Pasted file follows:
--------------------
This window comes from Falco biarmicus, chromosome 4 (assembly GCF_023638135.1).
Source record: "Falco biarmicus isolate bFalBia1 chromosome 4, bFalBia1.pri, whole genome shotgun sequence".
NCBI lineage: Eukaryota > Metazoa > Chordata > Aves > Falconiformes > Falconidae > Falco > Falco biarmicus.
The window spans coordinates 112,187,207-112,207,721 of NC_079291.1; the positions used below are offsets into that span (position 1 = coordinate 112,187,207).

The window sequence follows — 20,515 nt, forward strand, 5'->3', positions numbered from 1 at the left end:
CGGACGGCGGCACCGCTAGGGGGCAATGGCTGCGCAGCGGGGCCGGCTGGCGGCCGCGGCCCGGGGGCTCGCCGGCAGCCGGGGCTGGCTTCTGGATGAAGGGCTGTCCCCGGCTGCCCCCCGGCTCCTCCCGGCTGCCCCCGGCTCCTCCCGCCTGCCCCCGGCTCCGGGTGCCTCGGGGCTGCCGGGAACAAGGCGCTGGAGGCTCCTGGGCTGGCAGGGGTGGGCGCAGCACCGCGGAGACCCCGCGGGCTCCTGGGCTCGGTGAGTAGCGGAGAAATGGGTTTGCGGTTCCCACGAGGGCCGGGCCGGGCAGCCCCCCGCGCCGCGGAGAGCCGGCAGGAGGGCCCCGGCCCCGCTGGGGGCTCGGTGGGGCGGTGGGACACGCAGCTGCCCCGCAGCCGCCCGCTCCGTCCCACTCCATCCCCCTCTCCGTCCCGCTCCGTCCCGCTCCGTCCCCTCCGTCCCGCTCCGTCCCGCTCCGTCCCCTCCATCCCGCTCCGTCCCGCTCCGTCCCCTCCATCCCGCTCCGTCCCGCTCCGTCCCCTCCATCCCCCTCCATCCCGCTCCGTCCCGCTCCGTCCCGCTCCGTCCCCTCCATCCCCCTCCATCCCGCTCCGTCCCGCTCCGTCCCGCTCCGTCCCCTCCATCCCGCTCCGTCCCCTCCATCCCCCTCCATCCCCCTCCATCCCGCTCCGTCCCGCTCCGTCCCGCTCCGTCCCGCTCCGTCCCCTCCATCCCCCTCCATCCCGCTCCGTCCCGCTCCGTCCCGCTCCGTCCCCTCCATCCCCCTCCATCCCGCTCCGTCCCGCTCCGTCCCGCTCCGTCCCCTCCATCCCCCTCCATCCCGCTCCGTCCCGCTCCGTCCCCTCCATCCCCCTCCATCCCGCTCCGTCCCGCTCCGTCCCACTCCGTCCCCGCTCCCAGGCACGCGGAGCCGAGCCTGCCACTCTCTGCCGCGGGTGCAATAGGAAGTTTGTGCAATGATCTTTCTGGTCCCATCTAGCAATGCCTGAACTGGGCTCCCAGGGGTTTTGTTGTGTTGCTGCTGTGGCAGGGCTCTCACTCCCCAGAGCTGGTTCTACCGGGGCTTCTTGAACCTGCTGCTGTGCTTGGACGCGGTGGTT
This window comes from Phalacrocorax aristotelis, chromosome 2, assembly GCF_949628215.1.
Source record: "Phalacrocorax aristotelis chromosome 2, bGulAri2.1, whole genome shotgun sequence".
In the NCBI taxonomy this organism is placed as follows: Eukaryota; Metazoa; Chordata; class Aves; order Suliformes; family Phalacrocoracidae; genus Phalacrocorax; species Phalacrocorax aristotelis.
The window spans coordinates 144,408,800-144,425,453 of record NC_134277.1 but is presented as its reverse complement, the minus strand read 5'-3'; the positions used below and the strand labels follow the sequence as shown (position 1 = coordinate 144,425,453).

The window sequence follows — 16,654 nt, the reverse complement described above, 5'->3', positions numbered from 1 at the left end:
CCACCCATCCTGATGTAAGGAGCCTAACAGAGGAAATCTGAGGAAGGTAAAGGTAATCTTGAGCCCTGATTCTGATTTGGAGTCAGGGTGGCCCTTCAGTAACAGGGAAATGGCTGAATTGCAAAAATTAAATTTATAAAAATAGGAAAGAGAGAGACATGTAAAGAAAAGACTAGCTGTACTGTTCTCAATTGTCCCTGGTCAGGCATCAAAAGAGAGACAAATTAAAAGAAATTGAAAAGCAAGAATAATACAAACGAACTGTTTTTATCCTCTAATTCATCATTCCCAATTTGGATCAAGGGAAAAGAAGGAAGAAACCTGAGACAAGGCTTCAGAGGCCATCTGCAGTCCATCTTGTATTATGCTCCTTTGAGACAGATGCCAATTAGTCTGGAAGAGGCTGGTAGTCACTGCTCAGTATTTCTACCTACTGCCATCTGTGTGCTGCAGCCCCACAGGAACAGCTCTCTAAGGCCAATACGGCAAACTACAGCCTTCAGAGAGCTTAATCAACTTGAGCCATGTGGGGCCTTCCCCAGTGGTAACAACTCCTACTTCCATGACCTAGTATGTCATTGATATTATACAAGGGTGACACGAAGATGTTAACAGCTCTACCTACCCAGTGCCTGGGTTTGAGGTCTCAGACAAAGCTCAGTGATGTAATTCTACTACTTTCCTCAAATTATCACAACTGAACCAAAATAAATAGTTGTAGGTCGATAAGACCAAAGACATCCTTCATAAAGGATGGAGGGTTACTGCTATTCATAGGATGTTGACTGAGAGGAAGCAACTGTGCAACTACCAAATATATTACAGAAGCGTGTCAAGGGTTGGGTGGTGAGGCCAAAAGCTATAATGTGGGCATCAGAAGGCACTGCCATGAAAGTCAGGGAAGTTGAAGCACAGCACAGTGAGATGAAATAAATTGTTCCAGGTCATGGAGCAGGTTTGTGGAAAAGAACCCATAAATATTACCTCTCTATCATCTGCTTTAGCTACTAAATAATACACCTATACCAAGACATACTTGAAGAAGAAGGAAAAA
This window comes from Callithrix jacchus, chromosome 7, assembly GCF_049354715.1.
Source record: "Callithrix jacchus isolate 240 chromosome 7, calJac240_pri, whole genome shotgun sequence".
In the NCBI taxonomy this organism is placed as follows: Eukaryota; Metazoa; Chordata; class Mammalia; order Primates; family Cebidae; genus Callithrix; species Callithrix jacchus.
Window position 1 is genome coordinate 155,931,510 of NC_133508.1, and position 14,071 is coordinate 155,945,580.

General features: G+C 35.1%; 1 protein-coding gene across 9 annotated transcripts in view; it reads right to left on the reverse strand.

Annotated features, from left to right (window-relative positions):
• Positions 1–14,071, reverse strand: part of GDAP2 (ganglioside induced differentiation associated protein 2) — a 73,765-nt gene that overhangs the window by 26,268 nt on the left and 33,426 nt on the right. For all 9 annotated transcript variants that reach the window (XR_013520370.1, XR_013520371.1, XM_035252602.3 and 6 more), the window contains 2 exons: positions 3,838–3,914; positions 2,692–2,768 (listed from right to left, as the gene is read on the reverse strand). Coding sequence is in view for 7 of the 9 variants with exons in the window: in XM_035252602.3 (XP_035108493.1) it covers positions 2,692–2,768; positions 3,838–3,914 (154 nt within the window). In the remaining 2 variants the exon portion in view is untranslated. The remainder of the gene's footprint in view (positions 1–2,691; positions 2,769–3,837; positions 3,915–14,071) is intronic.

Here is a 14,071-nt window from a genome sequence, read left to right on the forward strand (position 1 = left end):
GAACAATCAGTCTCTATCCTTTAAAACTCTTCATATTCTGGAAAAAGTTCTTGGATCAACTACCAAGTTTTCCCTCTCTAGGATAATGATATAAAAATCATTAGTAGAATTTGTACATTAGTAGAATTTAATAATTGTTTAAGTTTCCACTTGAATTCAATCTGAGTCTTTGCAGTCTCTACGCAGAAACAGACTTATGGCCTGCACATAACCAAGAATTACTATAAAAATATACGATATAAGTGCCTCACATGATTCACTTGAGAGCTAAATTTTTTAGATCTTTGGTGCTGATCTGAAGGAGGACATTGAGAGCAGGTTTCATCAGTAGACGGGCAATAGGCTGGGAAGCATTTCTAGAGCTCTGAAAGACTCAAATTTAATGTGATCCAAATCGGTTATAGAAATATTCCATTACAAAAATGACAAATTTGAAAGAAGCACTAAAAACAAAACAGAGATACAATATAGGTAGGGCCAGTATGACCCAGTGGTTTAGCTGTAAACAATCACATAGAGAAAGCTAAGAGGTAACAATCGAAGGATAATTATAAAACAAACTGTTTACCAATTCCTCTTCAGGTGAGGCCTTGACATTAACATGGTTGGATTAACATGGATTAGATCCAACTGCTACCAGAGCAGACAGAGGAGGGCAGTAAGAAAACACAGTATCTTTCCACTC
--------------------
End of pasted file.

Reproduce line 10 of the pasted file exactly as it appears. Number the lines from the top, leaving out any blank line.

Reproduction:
The window spans coordinates 144,408,800-144,425,453 of record NC_134277.1 but is presented as its reverse complement, the minus strand read 5'-3'; the positions used below and the strand labels follow the sequence as shown (position 1 = coordinate 144,425,453).